Ladies and gentlemen, this is a George Caleb Bingham appreciation post.
Cause whenever I go to the art museum it always reminds me how much I love this guy.
George Caleb Bingham (March 20, 1811 (AHHHH NO FUCKING WAY WE HAVE THE SAME BIRTHDAY :D :D) – July 7, 1879) was an American artist whose paintings of American life in the frontier lands along the Missouri River exemplify the Luminist style. His family moved to Franklin, Missouri at a young age and made his living as a portrait artist. Later in his life, he was elected to the Missouri General Assembly, the beginning of a lifelong career in politics. He served more appointments throughout the 1850s and during the Civil War was appointed State Treasurer of Missouri. He also served as president of the Kansas City Police Board of Commissioners and Adjutant-General of Missouri. His involvement in politics is reflected in his work, many of his paintings depicting the mundane processes of local politics of the day.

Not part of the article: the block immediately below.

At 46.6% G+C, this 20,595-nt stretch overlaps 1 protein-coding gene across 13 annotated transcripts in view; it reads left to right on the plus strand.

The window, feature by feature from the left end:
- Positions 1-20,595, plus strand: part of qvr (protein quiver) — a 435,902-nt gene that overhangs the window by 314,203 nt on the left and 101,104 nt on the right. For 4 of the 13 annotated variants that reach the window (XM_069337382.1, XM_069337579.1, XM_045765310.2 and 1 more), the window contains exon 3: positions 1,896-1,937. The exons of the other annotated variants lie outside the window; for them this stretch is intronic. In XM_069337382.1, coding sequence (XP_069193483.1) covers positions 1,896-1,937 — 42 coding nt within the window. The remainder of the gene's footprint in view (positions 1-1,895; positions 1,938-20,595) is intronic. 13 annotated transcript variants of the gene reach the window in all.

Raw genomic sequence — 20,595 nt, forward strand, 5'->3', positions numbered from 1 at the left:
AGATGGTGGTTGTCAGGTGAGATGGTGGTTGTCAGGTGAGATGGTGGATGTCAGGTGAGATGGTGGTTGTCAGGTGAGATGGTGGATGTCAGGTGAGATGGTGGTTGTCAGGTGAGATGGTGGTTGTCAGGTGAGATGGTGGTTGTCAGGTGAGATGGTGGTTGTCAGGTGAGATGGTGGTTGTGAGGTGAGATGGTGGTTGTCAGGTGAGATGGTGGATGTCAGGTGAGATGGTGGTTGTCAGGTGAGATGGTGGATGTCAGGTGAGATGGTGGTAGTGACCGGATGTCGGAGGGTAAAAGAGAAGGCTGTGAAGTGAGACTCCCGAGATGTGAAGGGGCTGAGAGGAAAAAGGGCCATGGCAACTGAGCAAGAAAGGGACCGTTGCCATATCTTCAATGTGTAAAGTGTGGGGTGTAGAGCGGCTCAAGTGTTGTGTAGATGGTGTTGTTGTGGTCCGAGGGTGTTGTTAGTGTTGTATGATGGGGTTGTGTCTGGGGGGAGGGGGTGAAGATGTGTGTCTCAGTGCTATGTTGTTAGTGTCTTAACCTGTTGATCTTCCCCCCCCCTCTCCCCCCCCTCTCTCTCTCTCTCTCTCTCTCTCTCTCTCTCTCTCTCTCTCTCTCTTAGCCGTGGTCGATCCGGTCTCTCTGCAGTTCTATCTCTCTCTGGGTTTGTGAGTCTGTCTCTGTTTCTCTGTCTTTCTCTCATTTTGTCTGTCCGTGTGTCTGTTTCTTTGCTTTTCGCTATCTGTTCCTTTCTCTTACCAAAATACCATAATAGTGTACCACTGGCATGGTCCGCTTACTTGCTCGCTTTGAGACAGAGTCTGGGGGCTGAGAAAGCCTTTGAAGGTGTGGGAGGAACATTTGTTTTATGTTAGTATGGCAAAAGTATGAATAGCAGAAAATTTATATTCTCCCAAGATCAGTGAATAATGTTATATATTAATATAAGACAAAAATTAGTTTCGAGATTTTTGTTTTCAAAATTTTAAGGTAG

1. Stump Speaking, 1853-54
2. The County Election, 1852
3. Raftsmen Playing Cards, 1847
4. The Jolly Flatboatman, 1846
5. Canvassing For a Vote, 1851-52
6. Martial Law, Order No. 11, 1869-70 (?)